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Colour is an important element of any project, it is as critical as the layout and the visuals. That is the reason we chose the light blue tint background was because not only is it visually appealing to the eye but it is also soothing and calm. Overall we chose to limit the use of too many bright colours, as not to distract the reader with unnecessary and distracting things. We picked to use an Interactive whiteboard as a border because it really fits with the whole theme.
The graphic that I chose to use is a visual to support the content of my section, which displays the percentage of what a selected few think about whether or not ICT in schools will help raise standards. I could have made the graphic appear more prominent, but not only was the space limited but also because it was not the central statement, we chose to stick in the corner.
We used speech bubbles to reflect on how we used a variety of ICT during past placements and how we wish to use them in the future. Reflecting on the project, I am pleased with the overall layout of the poster although, I must admit I found it difficult to prepare the poster on the slide. The most difficult part was trying to position all the information and illustration so they could fit on the slide. The most satisfying part was seeing the end result, although we could have done a few things differently, I am happy with the outcome.
During our group discussion we all agreed that past SBL experience, lectures, workshops, and literature such as Effective teaching: evidence and practice by Daniel Muijs and David Reynolds are helping us develop into sophisticated and understanding teachers. Thanks to theorists such as Howard Gardner (Multiple Intelligence), Piaget and Vygotsky, we are beginning to value all pupils as individuals, who due to their different needs and learning styles require different methods of teaching. FlemmingÂ´s model of the Visual Auditory Kinaesthetic learning styles encourages us as educators to make activities more accessible by including a mix of those three elements in teaching, and are then maximizing personalized learning in schools. This benefits both educators and pupils for it increases motivation and engagement. Encouraging children to learn by using their style of preference will enable them to adjust their work patterns to improve their performance by acquiring knowledge in their own pace, making links to concepts and developing a deeper understanding of their own learning. ( Khosrowpour, 2011)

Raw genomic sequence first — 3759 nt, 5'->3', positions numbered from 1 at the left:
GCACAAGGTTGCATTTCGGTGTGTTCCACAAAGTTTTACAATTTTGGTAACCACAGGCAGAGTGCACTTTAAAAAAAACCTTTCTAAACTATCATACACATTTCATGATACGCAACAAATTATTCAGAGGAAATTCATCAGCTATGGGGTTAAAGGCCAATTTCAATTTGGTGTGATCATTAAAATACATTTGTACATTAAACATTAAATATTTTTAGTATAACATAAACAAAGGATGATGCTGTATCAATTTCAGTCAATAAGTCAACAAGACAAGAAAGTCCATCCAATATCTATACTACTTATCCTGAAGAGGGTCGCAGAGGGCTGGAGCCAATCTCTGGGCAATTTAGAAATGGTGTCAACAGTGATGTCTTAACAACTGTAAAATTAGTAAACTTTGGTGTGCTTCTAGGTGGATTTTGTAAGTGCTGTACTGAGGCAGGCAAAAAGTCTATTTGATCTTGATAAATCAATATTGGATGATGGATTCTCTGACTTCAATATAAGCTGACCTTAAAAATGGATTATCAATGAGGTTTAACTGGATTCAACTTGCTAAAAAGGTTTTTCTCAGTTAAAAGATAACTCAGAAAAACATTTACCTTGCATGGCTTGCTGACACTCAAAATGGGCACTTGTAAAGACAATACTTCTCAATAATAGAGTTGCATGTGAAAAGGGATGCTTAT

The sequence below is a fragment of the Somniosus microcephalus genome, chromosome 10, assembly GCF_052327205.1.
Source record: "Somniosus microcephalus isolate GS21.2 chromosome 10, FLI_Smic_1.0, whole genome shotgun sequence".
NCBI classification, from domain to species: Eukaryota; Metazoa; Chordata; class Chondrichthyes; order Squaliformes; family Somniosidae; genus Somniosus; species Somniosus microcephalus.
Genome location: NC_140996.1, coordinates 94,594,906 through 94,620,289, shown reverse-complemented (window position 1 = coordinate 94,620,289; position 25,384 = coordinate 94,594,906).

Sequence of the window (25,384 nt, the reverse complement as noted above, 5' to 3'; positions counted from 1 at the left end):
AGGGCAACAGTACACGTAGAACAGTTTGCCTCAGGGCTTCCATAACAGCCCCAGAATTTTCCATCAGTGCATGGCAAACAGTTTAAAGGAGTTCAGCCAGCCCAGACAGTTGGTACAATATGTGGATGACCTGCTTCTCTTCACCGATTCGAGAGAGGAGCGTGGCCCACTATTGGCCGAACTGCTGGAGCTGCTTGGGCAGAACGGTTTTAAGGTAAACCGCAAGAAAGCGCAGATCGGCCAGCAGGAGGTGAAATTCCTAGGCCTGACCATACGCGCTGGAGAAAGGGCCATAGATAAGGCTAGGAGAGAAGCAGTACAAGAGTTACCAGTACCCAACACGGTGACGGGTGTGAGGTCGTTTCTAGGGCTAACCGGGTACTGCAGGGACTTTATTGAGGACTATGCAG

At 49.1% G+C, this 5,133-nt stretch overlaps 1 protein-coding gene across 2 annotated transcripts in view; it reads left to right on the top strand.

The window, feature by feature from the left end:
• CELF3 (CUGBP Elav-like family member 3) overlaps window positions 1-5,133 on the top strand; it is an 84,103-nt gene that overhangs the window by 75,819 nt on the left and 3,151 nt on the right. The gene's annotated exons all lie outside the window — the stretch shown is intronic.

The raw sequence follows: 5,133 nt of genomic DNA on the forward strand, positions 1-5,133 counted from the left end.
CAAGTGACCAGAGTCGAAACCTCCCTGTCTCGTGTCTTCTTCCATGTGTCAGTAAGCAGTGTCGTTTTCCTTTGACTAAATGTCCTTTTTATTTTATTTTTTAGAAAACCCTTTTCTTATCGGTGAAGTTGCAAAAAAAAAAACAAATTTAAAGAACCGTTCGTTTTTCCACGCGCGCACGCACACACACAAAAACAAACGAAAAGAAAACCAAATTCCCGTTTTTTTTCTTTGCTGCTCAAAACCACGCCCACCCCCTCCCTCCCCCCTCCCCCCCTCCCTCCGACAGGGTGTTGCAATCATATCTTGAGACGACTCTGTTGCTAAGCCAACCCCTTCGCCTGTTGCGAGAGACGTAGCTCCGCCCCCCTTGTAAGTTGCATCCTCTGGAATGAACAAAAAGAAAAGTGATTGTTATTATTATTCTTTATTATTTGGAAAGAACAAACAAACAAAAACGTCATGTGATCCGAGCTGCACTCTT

The role of constructivism in the 21st century education system is increasingly being linked with technology and how children learn by researchers. We chose to use VygotskyÂ´s theory of constructivism, Zone of Proximal development and scaffolding because we felt that we could identify with the fact that learning is an active process. Learners are encouraged to construct their own understanding of concepts based upon the prior knowledge. The role of the teacher will therefore not be as the transmitter of knowledge but as the mediator of learning. Classrooms that are well supplied with ICT allow learners to access a wide range of knowledge and information independently and confidently enhance their own learning. The theorist Vygotsky (1978) used the term 'zone of proximal development' [ZPD] to define the gap between a learners ability to work independently and receiving guidance from peers (group work) or the teacher to complete a task, scaffolding is used to describe the guidance given. A classic light bulb moment during high-school was when we were allowed to experiment with torches and overhead projects to understand the physics of light and colour. I grasped the concept of light without the teacher explaining it to me, although she clarified any misconceptions that I had. In retrospect, I realize the teacher was scaffolding me. In my past SBL placement I have found software such as PowerPoint and Texttease and (others designed for the interactive whiteboard) especially valuable for highlighting, modelling and illustrating concepts in Literacy, Math and Science.